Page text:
## 109.32 Sheaves

A morphism $f : X \to Y$ of a category $\mathcal{C}$ is an monomorphism if for every pair of morphisms $a, b : W \to X$ we have $f \circ a = f \circ b \Rightarrow a = b$. A monomorphism in the category of sets is an injective map of sets.

Exercise 109.32.1. Carefully prove that a map of sheaves of sets is an monomorphism (in the category of sheaves of sets) if and only if the induced maps on all the stalks are injective.

A morphism $f : X \to Y$ of a category $\mathcal{C}$ is an isomorphism if there exists a morphism $g : Y \to X$ such that $f \circ g = \text{id}_ Y$ and $g \circ f = \text{id}_ X$. An isomorphism in the category of sets is a bijective map of sets.

Exercise 109.32.2. Carefully prove that a map of sheaves of sets is an isomorphism (in the category of sheaves of sets) if and only if the induced maps on all the stalks are bijective.

A morphism $f : X \to Y$ of a category $\mathcal{C}$ is an epimorphism if for every pair of morphisms $a, b : Y \to Z$ we have $a \circ f = b \circ f \Rightarrow a = b$. An epimorphism in the category of sets is a surjective map of sets.

Exercise 109.32.3. Carefully prove that a map of sheaves of sets is an epimorphism (in the category of sheaves of sets) if and only if the induced maps on all the stalks are surjective.

Exercise 109.32.4. Let $f : X \to Y$ be a map of topological spaces. Prove pushforward $f_\ast$ and pullback $f^{-1}$ for sheaves of sets form an adjoint pair of functors.

Exercise 109.32.5. Let $j : U \to X$ be an open immersion. Show that

1. Pullback $j^{-1} : \mathop{\mathit{Sh}}\nolimits (X) \to \mathop{\mathit{Sh}}\nolimits (U)$ has a left adjoint $j_{!} : \mathop{\mathit{Sh}}\nolimits (U) \to \mathop{\mathit{Sh}}\nolimits (X)$ called extension by the empty set.

2. Characterize the stalks of $j_{!}({\mathcal G})$ for $\mathcal{G} \in \mathop{\mathit{Sh}}\nolimits (U)$.

3. Pullback $j^{-1} : \textit{Ab}(X) \to \textit{Ab}(U)$ has a left adjoint $j_{!} : \textit{Ab}(U) \to \textit{Ab}(X)$ called extension by zero.

4. Characterize the stalks of $j_{!}({\mathcal G})$ for $\mathcal{G} \in \textit{Ab}(U)$.

Observe that extension by zero differs from extension by the empty set!

Exercise 109.32.6. Let $X = \mathbf{R}$ with the usual topology. Let $\mathcal{O}_ X = \underline{\mathbf{Z}/2\mathbf{Z}}_ X$. Let $i : Z = \{ 0\} \to X$ be the inclusion and let $\mathcal{O}_ Z = \underline{\mathbf{Z}/2\mathbf{Z}}_ Z$. Prove the following (the first three follow from the definitions but if you are not clear on the definitions you should elucidate them):

1. $i_*\mathcal{O}_ Z$ is a skyscraper sheaf.

2. There is a canonical surjective map from $\underline{\mathbf{Z}/2\mathbf{Z}}_ X \to i_*\underline{\mathbf{Z}/2\mathbf{Z}}_ Z$. Denote the kernel $\mathcal{I} \subset \mathcal{O}_ X$.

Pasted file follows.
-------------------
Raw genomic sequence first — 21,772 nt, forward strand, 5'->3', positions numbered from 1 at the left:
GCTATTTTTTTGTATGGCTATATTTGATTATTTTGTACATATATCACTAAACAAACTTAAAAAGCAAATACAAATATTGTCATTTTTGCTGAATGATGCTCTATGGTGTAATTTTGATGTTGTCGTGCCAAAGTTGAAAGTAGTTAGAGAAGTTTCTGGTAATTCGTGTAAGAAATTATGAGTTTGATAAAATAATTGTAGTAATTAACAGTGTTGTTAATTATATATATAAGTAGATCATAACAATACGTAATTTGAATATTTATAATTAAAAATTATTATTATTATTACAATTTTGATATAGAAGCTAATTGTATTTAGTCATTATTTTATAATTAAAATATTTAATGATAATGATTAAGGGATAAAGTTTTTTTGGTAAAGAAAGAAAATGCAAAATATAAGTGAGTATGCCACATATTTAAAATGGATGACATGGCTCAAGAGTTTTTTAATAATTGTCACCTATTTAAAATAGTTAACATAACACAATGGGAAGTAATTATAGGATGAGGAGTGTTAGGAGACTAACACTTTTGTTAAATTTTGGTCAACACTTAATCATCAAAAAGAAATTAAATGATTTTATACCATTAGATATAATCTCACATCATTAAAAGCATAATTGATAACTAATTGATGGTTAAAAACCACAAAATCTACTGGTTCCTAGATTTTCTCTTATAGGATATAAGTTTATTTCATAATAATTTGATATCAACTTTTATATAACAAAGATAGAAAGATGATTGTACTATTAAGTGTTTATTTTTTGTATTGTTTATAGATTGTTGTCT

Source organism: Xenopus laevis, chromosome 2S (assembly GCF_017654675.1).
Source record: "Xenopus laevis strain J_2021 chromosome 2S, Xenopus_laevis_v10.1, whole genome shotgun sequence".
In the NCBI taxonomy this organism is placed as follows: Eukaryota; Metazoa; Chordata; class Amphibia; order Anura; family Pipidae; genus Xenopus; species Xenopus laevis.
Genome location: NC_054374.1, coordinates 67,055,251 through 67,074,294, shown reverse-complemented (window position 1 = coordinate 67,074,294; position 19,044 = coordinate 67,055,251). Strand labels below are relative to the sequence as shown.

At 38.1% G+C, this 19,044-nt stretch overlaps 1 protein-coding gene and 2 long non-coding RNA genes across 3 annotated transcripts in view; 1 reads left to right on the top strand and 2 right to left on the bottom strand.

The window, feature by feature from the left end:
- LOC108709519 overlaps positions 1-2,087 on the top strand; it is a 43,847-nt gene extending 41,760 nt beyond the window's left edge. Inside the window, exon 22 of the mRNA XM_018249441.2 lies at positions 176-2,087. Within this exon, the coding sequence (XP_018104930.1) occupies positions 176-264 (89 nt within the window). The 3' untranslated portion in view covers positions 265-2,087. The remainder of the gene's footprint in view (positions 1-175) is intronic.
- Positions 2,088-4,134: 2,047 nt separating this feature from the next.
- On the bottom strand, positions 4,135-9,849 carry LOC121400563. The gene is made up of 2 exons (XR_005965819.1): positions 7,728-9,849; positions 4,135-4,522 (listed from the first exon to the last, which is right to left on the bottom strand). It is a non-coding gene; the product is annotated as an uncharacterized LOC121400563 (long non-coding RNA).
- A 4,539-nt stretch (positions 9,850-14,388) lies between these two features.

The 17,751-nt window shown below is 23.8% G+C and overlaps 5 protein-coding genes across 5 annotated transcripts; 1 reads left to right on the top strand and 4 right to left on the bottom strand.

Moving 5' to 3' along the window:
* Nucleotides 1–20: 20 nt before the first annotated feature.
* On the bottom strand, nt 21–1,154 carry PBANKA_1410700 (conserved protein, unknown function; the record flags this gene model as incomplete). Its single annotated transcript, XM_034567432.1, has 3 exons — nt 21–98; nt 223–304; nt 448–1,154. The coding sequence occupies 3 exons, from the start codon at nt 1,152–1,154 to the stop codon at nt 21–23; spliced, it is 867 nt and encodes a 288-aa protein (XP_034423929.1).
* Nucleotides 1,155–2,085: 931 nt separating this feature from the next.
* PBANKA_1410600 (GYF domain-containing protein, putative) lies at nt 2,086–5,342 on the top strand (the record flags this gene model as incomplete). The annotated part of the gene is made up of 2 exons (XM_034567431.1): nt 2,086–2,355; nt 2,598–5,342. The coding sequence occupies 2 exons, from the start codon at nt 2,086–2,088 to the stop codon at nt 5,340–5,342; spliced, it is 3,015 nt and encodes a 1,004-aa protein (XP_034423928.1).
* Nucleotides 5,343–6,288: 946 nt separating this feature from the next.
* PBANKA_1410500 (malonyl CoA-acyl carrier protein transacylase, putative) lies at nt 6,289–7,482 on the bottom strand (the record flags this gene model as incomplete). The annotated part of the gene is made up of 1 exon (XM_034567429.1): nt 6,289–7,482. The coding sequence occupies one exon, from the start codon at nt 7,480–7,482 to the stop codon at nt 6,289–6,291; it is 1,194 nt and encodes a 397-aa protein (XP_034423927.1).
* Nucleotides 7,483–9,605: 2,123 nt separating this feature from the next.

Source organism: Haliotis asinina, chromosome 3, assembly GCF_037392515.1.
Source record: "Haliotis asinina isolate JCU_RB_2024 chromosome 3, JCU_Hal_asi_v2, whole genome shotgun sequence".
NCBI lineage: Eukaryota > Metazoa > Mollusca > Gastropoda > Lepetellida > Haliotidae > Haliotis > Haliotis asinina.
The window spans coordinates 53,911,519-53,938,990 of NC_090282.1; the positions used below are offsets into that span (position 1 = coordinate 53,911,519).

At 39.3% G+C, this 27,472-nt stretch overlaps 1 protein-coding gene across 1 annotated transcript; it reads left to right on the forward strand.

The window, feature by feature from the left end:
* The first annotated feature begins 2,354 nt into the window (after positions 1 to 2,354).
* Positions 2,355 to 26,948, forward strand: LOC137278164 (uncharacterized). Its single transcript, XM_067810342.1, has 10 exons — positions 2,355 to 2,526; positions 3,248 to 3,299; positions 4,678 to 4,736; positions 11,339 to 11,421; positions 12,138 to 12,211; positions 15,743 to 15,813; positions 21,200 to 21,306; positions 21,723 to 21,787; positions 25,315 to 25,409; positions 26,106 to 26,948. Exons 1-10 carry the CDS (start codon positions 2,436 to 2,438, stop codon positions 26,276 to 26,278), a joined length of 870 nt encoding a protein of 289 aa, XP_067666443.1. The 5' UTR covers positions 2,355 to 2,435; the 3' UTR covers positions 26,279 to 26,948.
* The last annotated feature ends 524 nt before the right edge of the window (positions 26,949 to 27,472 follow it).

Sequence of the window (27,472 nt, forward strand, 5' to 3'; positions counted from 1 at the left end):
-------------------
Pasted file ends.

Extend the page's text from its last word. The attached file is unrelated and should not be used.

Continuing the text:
3. $\mathcal{I}$ is an ideal sheaf of $\mathcal{O}_ X$.

4. The sheaf $\mathcal{I}$ on $X$ cannot be locally generated by sections (as in Modules, Definition 17.8.1.)

Exercise 109.32.7. Let $X$ be a topological space. Let ${\mathcal F}$ be an abelian sheaf on $X$. Show that ${\mathcal F}$ is the quotient of a (possibly very large) direct sum of sheaves all of whose terms are of the form

$j_{!}(\underline{{\mathbf Z}}_ U)$

where $U \subset X$ is open and $\underline{{\mathbf Z}}_ U$ denotes the constant sheaf with value ${\mathbf Z}$ on $U$.

Remark 109.32.8. Let $X$ be a topological space. In the category of abelian sheaves the direct sum of a family of sheaves $\{ {\mathcal F}_ i\} _{i\in I}$ is the sheaf associated to the presheaf $U \mapsto \oplus {\mathcal F}_ i(U)$. Consequently the stalk of the direct sum at a point $x$ is the direct sum of the stalks of the ${\mathcal F}_ i$ at $x$.

Exercise 109.32.9. Let $X$ be a topological space. Suppose we are given a collection of abelian groups $A_ x$ indexed by $x \in X$. Show that the rule $U \mapsto \prod _{x \in U} A_ x$ with obvious restriction mappings defines a sheaf $\mathcal{G}$ of abelian groups. Show, by an example, that usually it is not the case that $\mathcal{G}_ x = A_ x$ for $x \in X$.

Exercise 109.32.10. Let $X$, $A_ x$, $\mathcal{G}$ be as in Exercise 109.32.9. Let $\mathcal{B}$ be a basis for the topology of $X$, see Topology, Definition 5.5.1. For $U \in \mathcal{B}$ let $A_ U$ be a subgroup $A_ U \subset \mathcal{G}(U) = \prod _{x \in U} A_ x$. Assume that for $U \subset V$ with $U, V \in \mathcal{B}$ the restriction maps $A_ V$ into $A_ U$. For $U \subset X$ open set

$\mathcal{F}(U) = \left\{ (s_ x)_{x \in U} \middle | \begin{matrix} \text{ for every }x\text{ in }U\text{ there exists } V \in \mathcal{B} \\ x \in V \subset U\text{ such that } (s_ y)_{y \in V} \in A_ V \end{matrix} \right\}$

Show that $\mathcal{F}$ defines a sheaf of abelian groups on $X$. Show, by an example, that it is usually not the case that $\mathcal{F}(U) = A_ U$ for $U \in \mathcal{B}$.

Exercise 109.32.11. Give an example of a topological space $X$ and a functor

$F : \mathop{\mathit{Sh}}\nolimits (X) \longrightarrow \textit{Sets}$

which is exact (commutes with finite products and equalizers and commutes with finite coproducts and coequalizers, see Categories, Section 4.23), but there is no point $x \in X$ such that $F$ is isomorphic to the stalk functor $\mathcal{F} \mapsto \mathcal{F}_ x$.

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